When I was growing up, the 'ideal body image' sold by the media was very much a Skinny Minnie ideal, with the Kate Moss's and Kendall Jenners dominating the industry. Long, limber legs and teeny tiny tummies, which meant constantly watching what you ate. I was actually happy with my body until around the second year of University, when I suddenly noticed that all those nights of boozing and midnight pizza and chips runs were affecting my small-frame and I was getting a bit of a belly.
By this point, the internet started blowing up with 'Fitspo', the new fight against 'thinspo.' It was seen as revolutionary. Instead of skinny, doe-eyed girls with legs up to their eyes, we were faced with a new role-model. Strong, toned girls with thick, defined thighs and tight abs. The best bit? They ate! Protein, protein, protein. They were healthy and fabulous and suddenly this was the new body-ideal to strive towards.
I had a holiday to Miami coming up, and embraced everything 'fitspo', with Tumblr fuelling my fire. Of course, with all these pictures of healthy, strong women they never tell you just how much of a lifestyle is behind it. I was going to the gym 5/6 days a week for two hours at a time. One day a week I would set aside for cardio - 45 mins to an hour of the cross trainer. Every other day was mostly weights, and I watched what I ate obsessively. I didn't touch alcohol for 8 months, and my body became more like what I wanted it to be. Smaller, tighter, and definitely stronger. But what is the difference between obsessing about not eating very much, and calorie counting, and watching how much you eat on the other spectrum obsessively? Makings sure you get enough protein, and throwing your social life away to exercise? "Sorry, I can't come hang, I have to go to the gym" was a phrase I was throwing about with ease.
I had just as unhealthy a mindset then, as fit as I was, as people who are constantly trying to lose weight. The 'Fitspo' trend has created a newer role model for girls, one which is arguably even more difficult to achieve and which makes you feel even more inferior when you can't. The truth is, to look like those women, those athletes, you need to be willing to sacrifice a HELL of a lot of time, effort, and parts of your social life. I obsessed over people like Kayla Itsines, comparing my body to hers. How ridiculous! She is a full-time personal trainer, who literally MAKES HER LIVING from exercising however many hours a day and teaching classes and bootcamps. And I, a full-time student, expected to look like her?!
This last year I have put on weight. I leave my house at 7am for work, and get back in at 7.30pm when I have to cook dinner. I commute nearly 4 hours a day to work in a London office for 8 hours, with a homemade packed lunch to keep me going. I get home and sometimes push myself through the exhaustion to do a 30 minute HIIT circuit, to keep my endorphins up. But realistically, I don't have the time to put into those 2 hour gym sessions I was doing all that time ago, and I have got to stop beating myself up about it. Stop looking in the mirror and hating what I see every day because I'm comparing my body with one I had when I did nothing all day long as a student except exercise and spend hours preparing protein-boxes for my (several) meals a day.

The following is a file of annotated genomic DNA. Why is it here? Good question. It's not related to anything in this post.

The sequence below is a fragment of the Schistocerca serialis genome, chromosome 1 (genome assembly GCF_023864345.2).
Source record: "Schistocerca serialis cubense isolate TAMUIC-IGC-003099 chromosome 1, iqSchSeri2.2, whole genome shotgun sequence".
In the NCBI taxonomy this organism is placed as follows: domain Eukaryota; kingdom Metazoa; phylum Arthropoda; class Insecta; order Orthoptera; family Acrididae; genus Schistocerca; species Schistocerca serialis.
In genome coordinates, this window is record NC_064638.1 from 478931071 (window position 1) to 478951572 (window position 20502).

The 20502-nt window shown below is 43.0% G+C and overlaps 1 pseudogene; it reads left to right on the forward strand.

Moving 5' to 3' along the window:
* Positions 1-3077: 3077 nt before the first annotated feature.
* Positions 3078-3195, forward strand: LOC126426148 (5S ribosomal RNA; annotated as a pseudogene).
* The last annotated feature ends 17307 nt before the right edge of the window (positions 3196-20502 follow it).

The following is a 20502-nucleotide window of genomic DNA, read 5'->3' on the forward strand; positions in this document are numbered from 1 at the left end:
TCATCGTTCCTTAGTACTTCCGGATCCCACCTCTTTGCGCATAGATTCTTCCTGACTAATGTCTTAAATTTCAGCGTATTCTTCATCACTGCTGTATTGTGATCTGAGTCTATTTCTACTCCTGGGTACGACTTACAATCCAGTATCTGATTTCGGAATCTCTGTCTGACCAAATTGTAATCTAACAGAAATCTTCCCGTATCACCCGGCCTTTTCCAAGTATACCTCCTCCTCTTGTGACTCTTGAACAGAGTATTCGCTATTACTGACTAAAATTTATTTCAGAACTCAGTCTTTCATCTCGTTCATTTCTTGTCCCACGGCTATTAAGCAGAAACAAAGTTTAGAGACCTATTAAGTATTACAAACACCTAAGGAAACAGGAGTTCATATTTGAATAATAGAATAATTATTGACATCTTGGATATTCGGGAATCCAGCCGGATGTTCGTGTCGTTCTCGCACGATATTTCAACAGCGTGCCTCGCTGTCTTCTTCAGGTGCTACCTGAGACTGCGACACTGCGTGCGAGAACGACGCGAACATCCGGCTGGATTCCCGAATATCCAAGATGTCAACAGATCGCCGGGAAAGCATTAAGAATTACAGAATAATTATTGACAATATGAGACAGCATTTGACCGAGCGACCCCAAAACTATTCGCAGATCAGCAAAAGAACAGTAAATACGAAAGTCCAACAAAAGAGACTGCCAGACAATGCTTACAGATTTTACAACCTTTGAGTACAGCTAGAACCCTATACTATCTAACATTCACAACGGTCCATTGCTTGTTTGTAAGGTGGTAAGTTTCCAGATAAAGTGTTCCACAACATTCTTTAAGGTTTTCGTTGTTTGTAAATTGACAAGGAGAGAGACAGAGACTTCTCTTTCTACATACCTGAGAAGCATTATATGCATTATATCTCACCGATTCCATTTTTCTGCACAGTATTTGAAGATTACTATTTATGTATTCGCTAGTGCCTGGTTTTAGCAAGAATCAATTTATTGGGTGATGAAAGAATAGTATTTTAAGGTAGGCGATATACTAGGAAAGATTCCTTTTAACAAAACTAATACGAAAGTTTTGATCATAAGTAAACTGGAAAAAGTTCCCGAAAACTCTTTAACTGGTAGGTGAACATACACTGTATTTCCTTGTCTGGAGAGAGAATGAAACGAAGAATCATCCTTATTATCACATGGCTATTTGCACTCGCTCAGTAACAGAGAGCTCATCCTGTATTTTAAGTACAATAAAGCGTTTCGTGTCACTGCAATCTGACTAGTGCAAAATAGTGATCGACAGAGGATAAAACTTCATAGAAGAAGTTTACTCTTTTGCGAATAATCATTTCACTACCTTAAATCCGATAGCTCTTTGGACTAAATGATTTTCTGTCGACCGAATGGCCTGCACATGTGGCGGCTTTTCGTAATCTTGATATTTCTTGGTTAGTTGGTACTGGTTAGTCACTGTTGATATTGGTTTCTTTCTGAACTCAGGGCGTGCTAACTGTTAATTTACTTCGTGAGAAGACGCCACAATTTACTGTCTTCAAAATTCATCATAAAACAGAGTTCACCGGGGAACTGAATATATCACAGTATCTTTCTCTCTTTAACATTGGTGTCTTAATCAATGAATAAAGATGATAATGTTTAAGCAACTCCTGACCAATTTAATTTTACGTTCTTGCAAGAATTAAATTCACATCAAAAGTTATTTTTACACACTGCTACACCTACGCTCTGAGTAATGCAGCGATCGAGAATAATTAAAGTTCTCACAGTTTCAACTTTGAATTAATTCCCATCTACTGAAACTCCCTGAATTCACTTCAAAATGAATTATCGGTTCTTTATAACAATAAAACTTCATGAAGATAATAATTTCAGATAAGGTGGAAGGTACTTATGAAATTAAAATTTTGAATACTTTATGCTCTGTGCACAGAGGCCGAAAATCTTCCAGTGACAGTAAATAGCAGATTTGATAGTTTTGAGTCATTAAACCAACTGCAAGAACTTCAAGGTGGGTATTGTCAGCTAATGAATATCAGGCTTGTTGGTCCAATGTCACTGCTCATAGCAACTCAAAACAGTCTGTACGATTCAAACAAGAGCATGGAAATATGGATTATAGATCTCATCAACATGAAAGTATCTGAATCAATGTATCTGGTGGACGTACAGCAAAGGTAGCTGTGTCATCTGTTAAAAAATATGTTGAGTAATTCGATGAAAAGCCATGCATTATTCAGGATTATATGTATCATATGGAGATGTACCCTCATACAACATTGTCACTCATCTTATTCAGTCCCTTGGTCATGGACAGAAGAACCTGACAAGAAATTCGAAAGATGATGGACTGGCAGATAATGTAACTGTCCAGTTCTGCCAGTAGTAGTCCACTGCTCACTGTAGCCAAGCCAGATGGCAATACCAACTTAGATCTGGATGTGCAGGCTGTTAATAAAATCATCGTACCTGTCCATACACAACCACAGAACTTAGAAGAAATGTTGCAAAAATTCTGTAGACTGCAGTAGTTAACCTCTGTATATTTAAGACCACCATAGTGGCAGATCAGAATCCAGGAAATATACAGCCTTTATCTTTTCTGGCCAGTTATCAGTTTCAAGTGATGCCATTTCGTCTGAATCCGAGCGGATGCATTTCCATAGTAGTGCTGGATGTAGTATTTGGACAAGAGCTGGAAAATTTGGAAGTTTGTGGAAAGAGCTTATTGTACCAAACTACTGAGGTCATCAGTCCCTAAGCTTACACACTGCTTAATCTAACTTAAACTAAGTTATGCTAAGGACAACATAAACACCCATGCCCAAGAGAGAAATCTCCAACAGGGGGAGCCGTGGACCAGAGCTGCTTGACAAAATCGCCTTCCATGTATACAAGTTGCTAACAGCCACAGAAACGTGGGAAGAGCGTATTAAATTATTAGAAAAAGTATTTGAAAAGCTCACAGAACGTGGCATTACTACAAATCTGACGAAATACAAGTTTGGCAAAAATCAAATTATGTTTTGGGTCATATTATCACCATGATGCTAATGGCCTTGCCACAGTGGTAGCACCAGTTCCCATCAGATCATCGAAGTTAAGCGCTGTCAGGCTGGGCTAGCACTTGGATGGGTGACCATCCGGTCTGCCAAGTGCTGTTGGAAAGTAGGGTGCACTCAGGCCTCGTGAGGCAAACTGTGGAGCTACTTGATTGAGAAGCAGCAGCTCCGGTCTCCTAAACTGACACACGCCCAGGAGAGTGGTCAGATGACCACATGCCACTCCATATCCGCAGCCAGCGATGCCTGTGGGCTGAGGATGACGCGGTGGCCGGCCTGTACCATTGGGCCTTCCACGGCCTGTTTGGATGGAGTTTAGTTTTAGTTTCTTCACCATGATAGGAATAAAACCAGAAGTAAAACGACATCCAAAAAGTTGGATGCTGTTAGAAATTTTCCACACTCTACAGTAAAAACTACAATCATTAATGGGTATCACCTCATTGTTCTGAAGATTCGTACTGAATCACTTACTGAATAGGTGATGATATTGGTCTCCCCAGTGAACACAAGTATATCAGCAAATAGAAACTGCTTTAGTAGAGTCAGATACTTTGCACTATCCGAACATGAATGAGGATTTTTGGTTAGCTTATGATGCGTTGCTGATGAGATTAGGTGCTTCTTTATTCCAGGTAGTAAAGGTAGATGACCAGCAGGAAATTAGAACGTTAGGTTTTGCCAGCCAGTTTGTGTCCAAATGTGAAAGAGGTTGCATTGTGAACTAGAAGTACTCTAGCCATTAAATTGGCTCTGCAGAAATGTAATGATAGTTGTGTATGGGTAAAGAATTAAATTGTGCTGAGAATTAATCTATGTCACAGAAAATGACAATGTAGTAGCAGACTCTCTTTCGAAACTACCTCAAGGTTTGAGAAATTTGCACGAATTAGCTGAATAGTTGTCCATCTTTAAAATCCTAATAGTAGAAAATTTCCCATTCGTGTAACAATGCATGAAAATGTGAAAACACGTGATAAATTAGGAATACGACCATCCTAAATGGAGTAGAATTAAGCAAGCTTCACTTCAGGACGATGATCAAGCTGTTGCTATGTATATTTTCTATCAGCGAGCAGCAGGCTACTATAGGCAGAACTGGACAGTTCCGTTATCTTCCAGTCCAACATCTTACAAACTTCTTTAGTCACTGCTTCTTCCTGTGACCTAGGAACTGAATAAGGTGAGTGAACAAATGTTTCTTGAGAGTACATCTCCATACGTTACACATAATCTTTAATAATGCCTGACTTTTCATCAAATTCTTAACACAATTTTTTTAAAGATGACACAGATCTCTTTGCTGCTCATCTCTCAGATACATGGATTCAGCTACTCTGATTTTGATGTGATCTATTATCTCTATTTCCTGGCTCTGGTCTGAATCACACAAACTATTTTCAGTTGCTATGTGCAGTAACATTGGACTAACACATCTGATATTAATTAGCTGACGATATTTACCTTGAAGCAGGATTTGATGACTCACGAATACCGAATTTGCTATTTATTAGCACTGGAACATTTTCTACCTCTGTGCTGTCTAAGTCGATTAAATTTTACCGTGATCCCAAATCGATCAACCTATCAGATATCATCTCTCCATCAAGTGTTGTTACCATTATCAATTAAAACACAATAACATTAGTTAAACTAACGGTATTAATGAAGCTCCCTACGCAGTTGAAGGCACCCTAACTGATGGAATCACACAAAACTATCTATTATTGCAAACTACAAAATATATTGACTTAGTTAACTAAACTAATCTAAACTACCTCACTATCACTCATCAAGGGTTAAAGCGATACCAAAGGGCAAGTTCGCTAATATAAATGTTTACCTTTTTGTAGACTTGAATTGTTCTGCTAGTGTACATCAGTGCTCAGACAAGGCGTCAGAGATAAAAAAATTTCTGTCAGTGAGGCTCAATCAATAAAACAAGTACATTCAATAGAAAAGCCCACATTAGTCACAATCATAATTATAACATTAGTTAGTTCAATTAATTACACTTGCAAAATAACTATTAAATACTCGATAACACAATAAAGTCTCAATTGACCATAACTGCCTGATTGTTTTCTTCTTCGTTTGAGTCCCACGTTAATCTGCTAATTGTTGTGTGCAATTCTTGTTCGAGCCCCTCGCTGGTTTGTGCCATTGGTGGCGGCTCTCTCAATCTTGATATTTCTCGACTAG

Yes, I've gained weight. No, it's not the end of the world. And no matter how self conscious I feel, if I didn't spend all my time looking at women who live completely different lifestyles and their rock-hard bodies and comparing myself with them, I would probably be a whole lot happier. All I can do is make the healthiest choices possible and fit in exercise as and when I can, rather than obsessing over missed workouts and immediately calculating how many less calories I'll have to eat to make up for the fact I couldn't go to the gym, or didn't physically have the energy to go. I'm not making up excuses, I'm being realistic. I praise the people who have the ability to workout that hard alongside a full-time job and still have a great social life, but for me there just don't seem to be enough hours in the day.
I unfollowed all the fitspo Instagrams that I religiously followed the other day. They weren't motivating me, they were pressuring me. Pressuring me to look like them, to work out like them, to live like them. I was happier before I followed them, and before I became obsessed with trying to sculpt my body into something that requires months and months of graft and clean eating, which realistically, I can't do right now.
Instead, I followed Girls With Gluten. An account which shares beautiful women, eating. Enjoying. Indulging. And I don't feel guilty anymore, I don't feel 'fat' anymore, and I sure as hell don't feel pressured anymore. Forgive yourself, and love yourself. Life is too short to spend stressing over missed sessions at the gym. As long as I'm healthy, I should be happy. And if that means enjoying a pizza every now and again, then fuck it, make mine a large.
Full-time writer and blogger. I write about fashion and occasionally scathing accounts retelling instances where people have wronged me. I am a strong believer, proud advocator and solemn enforcer of the Wine Wednesday movement.